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Why Vitamin D Matters | Muscle & Body Magazine

mb.mayThe “sunshine” vitamin is also important for strength and fitness.

I have spoken in favor of proper supplementation time and time again, and today I’d like to further that notion with a lesson on vitamin D and its many benefits for athletes, including testosterone production and strength gains.

According to a study in the February 2012 issue of Medicine & Science in Sports & Exercise (official journal of the American College of Sports Medicine), “higher [vitamin D] concentrations are associated with improved cardiovascular outcomes, enhanced immune function and a reduced incidence of cancer.” In some studies, higher concentrations of vitamin D were also shown to increase muscle strength and performance, and were reported to increase serum testosterone levels in men.

In order to maintain and/or increase strength in these groups, you might consider checking your vitamin D levels via a blood test by a physician, because “vitamin D levels are directly associated with both arm and leg muscle strength.” Among other benefits of monitored and properly dosed vitamin D levels are a reported increase in serum testosterone levels for men.

It was found that “middle-aged men treated with 3,332 IU of vitamin D increased total testosterone, biologically active testosterone and free testosterone when compared with baseline over men treated with [a] placebo.” At this time, researchers haven’t fully determined how vitamin D increases androgen (a hormone that stimulates activity of the male sex organ); however, its cause could be due to the fact that vitamin D potentially decreases “the aromatization of testosterone to estrogen.” In other words, vitamin D may increase testosterone and possibly block the conversion of testosterone to estrogen—something a man of any age would welcome.

D3 Is Your Best Bet
While the dosage of vitamin D was specific to middle-aged men, let’s go ahead and discuss proper supplementation for our general audience. It’s important to take precautions when increasing vitamin D levels, because you can, in fact, have too much of it. Because it’s a fat-soluble vitamin—residing in adipose tissue—vitamin D’s excretion time from the body is longer than that of water-soluble vitamins like the B vitamins.

It was noted by the Natural Medicines Comprehensive Database that “taking vitamin D for long periods of time in doses higher than 4,000 units per day may cause excessively high levels of calcium in the blood.” As I previously mentioned, before beginning vitamin D supplementation, it’s best to have a physician determine your vitamin D levels via a blood test.

According to the National Institutes of Health, the recommended daily allowances (RDA) are as follows. Remember, vitamin D is measured in International Units, or IU. You will note the age range along with RDA:

  • Birth to 12 months: 400 IU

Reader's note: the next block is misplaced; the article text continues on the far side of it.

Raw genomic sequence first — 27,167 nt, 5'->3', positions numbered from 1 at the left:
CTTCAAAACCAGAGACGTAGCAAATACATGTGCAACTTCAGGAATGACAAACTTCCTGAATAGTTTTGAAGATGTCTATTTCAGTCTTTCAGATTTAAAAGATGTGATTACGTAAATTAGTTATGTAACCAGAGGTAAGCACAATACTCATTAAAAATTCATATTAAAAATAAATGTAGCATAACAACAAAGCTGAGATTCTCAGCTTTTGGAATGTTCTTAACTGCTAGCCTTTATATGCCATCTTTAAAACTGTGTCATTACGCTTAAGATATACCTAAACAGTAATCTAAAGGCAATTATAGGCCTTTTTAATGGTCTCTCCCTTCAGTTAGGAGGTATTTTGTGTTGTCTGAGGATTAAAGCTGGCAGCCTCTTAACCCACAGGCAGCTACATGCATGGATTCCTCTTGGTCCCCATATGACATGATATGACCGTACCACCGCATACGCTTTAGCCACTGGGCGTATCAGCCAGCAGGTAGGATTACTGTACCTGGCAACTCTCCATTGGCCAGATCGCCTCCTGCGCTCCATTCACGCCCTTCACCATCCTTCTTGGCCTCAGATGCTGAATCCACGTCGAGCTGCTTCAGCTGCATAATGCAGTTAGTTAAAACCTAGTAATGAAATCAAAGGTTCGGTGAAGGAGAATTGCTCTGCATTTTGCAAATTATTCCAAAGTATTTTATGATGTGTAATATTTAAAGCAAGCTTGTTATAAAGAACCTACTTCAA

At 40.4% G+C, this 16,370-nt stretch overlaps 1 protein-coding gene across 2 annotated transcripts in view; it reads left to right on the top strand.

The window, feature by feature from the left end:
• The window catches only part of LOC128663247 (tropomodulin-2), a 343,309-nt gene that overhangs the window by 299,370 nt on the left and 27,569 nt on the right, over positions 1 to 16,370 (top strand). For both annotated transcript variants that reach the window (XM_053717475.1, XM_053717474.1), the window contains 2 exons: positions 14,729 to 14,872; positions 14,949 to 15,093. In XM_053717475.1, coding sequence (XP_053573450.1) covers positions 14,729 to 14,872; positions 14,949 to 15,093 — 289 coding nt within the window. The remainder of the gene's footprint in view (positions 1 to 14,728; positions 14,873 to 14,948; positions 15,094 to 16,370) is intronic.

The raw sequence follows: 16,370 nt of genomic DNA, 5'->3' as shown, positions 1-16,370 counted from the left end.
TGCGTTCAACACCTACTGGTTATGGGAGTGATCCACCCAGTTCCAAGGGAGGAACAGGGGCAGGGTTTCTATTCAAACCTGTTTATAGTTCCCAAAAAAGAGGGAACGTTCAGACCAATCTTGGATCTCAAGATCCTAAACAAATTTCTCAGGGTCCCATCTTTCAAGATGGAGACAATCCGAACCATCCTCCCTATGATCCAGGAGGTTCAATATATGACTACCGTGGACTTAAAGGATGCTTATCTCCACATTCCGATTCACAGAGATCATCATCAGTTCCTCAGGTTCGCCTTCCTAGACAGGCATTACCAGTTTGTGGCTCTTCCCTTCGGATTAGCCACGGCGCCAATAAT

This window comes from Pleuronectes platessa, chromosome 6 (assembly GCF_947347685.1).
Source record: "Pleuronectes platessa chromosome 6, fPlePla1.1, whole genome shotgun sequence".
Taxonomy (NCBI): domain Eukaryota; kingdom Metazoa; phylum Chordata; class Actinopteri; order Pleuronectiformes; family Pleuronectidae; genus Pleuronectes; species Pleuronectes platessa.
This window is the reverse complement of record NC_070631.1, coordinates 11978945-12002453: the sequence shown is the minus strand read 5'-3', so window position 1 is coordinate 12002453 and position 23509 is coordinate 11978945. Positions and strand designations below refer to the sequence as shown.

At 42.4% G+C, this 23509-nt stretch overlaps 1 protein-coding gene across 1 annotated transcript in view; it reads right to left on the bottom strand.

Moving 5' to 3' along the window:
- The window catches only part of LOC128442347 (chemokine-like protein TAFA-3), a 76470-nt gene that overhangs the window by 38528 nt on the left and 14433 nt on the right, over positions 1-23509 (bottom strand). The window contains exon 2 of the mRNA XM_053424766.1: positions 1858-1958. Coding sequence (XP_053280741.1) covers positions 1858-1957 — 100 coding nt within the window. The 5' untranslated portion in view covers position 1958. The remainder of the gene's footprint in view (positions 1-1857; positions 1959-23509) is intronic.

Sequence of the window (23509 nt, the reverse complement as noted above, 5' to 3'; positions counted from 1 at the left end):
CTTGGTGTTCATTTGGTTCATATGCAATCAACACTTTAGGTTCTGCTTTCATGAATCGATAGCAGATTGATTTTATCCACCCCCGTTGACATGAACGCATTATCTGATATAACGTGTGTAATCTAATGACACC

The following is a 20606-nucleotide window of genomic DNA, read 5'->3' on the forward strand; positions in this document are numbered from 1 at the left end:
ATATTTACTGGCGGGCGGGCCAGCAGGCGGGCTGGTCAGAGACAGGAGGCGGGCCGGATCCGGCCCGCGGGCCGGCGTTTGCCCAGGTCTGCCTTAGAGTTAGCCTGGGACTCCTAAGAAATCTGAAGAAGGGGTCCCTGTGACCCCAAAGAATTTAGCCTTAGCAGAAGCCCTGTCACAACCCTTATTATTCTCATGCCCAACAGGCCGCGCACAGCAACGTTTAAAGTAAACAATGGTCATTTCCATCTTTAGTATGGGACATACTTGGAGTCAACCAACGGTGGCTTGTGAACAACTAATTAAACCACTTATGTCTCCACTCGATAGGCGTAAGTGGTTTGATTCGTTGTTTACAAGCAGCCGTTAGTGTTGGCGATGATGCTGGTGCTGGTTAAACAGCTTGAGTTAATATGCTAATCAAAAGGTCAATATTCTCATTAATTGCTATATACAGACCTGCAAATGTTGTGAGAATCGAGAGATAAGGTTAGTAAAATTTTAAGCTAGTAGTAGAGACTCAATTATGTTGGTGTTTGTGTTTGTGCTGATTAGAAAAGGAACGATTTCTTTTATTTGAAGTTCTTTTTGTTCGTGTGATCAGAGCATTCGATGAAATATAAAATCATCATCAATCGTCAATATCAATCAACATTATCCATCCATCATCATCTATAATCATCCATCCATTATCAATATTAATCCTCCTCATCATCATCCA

• 1–13 years: 600 IU

  • 14–18 years: 600 IU

  • 19–70 years: 600 IU

  • 71 years and older: 800 IU

    I take at least 2,000 IU of vitamin D per day, however, I strongly urge you to consult your physician first before increasing your vitamin D supplementation. You might have a deficiency and require more vitamin D than what I have recommended, but again, a doctor can only establish this through blood work.

    The National Institutes of Health states, “In general, levels below 30 nmol/L (12 ng/mL) are too low for bone or overall health, and levels above 125 nmol/L (50 ng/mL) are probably too high. Levels of 50 nmol/L or above (20 ng/mL or above) are sufficient for most people.”

    They go on to say that rarely does an individual have a vitamin D level that is too high, but “young people [do] have higher levels of 25-hydroxyvitamin D than older people, and males have higher levels than females.”

    Maybe you are familiar with vitamin D but do not know which D to take—after all, there are five chemical compositions in the D family. Look for vitamin D as cholecalciferol D3. This is the form found in milk.

    It’s important to tell your doctor of any prescriptions you are taking, as vitamins can interfere with certain medications.

    Update On Sodium Bicarbonate

    In M&B’s November 2012 issue, I wrote that sodium bicarbonate was best paired with beta-alanine in regards to enhancing overall sports performance. However, new research indicates that sodium bicarbonate and creatine may be a stronger pairing.

    According to the Journal of Strength and Conditioning Research, “combining [sodium bicarbonate and creatine] may be advantageous for athletes participating in high-intensity, intermittent exercise.” During high-intensity exercise, athletes can become fatigued due to “muscle energy production, a decline in muscle ATP (a way of storing and using energy), or impaired electrochemical events of muscle contraction-relaxation production.”

    Sodium bicarbonate can increase hydrogen-ion buffering capacity, in turn delaying fatigue and increasing overall performance. And when creatine is paired with sodium bicarbonate, it has been hypothesized that, “combining these supplements would increase blood bicarbonate and pH and decrease lactate concentrations.” However, since there has been no creatine-only treatment, “it remains unclear whether combining the two supplements would have an additive effect on exercise performance.” It should be noted, though, that during a test on 100m swim performance, subjects were found to increase their performance levels and times when combining sodium bicarbonate and creatine.

    One of the top trainers in the world, Mackie Shilstone has worked with such sports superstars as Roy Jones Jr., Serena Williams and Bernard Hopkins. You can learn more about Mackie by visiting his website at mackieshilstone.com.

    Why Vitamin D Matters | Muscle & Body Magazine.